For most of you that play any sort of sport (and actually many of you that have just spontaneously taken part in a little too much activity) you will have certainly experienced DOMS even if you didn’t know what it was! The acronym DOMS stands for Delayed Onset Muscle Soreness and the simple explanation for DOMS is that it is soreness that we experience often days after the actual activity or event we participated in, and classically at its worst on the second day after activity.

The typical time to experience DOMS is after a heavier than usual exercise session. Early in pre-season training is a classic, where the training load exceeds the body’s current fitness capacity. Doing a lot of speed work, or hill running (especially downhill), or completing what we call eccentric exercises, are all common causes of DOMS. Eccentric exercise is when the muscles are lengthening as they are strengthening (eg the lowering component of a squat or deadlift, or running down hills).

The problem with DOMS is you can never tell you’re going to get it whilst you’re training. It’s only the day after, and classically the SECOND day after that you start to wonder what has gone wrong. I love this quote by Dr Tom Brownlee from a recent article in “Science For Sport”:

This silent assassin typically strikes while we’re asleep and it’s when we wake up and hobble out of bed the next day that we feel the full effects!

And that “silent assassin” nearly always comes back and strikes a bit harder on the second night, meaning your day 2 soreness (and occasionally day 3) is actually worse than the day before.

Classically DOMS presents in our quads and our glutes (remember the pain of going downstairs in the days after a big exercise session)? But the hamstrings and calves aren’t far behind. The upper limb isn’t left out either – for anyone who has done a few too many, or too heavy, bicep curls then you may have had a day or two after where you can’t fully straighten your elbows – thank you DOMS!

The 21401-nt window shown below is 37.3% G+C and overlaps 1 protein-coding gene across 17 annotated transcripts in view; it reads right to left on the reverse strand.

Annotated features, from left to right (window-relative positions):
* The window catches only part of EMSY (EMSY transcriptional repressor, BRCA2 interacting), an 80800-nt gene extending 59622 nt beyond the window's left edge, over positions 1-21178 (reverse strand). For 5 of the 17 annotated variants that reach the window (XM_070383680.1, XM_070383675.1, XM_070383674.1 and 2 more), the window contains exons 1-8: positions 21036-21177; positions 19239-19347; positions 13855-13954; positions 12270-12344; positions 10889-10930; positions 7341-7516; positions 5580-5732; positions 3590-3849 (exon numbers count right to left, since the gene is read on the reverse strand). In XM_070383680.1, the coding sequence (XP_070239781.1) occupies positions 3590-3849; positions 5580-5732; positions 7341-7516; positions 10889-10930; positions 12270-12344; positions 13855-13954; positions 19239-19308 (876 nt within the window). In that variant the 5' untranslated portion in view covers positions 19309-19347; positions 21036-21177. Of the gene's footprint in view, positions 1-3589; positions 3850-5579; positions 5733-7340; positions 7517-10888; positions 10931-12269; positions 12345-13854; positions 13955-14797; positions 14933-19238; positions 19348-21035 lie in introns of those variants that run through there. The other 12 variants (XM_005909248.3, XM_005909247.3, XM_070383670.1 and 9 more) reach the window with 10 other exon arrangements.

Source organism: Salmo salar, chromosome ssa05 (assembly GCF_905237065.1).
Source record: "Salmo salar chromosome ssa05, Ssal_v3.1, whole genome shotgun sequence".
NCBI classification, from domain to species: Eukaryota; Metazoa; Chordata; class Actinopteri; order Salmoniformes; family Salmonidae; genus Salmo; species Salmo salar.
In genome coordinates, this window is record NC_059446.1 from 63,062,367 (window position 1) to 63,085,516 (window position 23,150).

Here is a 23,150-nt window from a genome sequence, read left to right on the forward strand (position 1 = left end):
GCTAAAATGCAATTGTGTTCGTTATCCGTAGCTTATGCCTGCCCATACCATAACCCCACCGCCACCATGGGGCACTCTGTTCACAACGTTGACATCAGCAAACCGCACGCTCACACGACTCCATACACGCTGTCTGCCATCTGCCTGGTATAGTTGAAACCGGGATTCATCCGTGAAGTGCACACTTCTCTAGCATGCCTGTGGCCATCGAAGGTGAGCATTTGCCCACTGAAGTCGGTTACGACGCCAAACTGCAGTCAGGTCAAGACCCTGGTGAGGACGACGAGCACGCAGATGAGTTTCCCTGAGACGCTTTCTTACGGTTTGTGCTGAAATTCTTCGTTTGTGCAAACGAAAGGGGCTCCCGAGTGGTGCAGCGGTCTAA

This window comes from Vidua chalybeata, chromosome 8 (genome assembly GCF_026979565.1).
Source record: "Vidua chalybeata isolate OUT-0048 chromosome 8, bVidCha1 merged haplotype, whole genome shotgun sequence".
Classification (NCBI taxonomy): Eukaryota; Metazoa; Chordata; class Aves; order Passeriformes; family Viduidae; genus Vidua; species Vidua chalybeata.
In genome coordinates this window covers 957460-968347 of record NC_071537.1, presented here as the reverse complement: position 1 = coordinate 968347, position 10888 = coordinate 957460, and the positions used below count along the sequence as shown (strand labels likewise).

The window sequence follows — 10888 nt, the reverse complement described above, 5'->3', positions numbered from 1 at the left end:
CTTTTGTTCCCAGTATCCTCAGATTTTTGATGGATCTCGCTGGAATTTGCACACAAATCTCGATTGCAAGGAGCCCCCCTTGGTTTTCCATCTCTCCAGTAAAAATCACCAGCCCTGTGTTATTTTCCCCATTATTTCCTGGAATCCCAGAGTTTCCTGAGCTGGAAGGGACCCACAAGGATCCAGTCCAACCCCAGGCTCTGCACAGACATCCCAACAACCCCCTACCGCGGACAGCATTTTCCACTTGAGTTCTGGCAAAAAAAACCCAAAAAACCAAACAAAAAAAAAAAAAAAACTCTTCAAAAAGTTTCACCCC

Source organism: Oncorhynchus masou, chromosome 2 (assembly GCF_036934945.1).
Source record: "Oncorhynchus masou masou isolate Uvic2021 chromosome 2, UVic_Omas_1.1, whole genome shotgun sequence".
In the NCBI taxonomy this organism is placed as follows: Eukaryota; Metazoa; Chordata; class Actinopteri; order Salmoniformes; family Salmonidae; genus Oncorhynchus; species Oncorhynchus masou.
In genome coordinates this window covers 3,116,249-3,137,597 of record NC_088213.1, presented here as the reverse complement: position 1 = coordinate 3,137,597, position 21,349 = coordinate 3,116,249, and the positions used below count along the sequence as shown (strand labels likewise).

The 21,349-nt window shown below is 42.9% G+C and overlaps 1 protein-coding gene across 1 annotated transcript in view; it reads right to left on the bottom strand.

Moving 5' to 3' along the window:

There is nothing actually wrong with DOMS – in fact if you think of pre season training it is almost necessary at some point in the program because you can’t get fitter and stronger without strategically exceeding the body’s current capacity. It is understanding DOMS and adjusting training programs accordingly that will help avoid an unnecessary injury during this DOMS period.

Possibly the biggest questions we ask ourselves those next few mornings is “Did I do too much”?; and “Have I done any damage”?

In order to get any gains in the body, be it muscle size, speed, endurance, strength etc, we must sensibly (with purpose and not all the time) take our body outside its comfort limit or its capacity with our training method. This is called PROGRESSIVE OVERLOAD and it is the main waymuscle ADAPTATION occurs.

Normally the cells within our muscles are structured in a very organised manner, but after more strenuous training sessions these cells become disorganised and less structured, which our nerve fibres pick up as damage, sending a message back to our brain which duly responds with some pain signals. But it’s not necessarily “damage” in the destructive way we normally think of it – “change” is probably a better term to use than “damage”. None the less, the more “change” there is in these cells, the more the excited nerve signals convey this message to the brain, and the more the brain responds with pain signals to tell us to be careful. If it really was “damage” in the true destructive meaning of the term, a few things would be likely: firstly the pain is going to be pretty much immediate, not days later (unless it is tendon pain which often CAN be much worse the day after exercise, but for now we’re talking muscles); and secondly when true damage does occur the pain doesn’t usually peak at day 2 only to be pretty much completely disappeared by Day 3 or 4.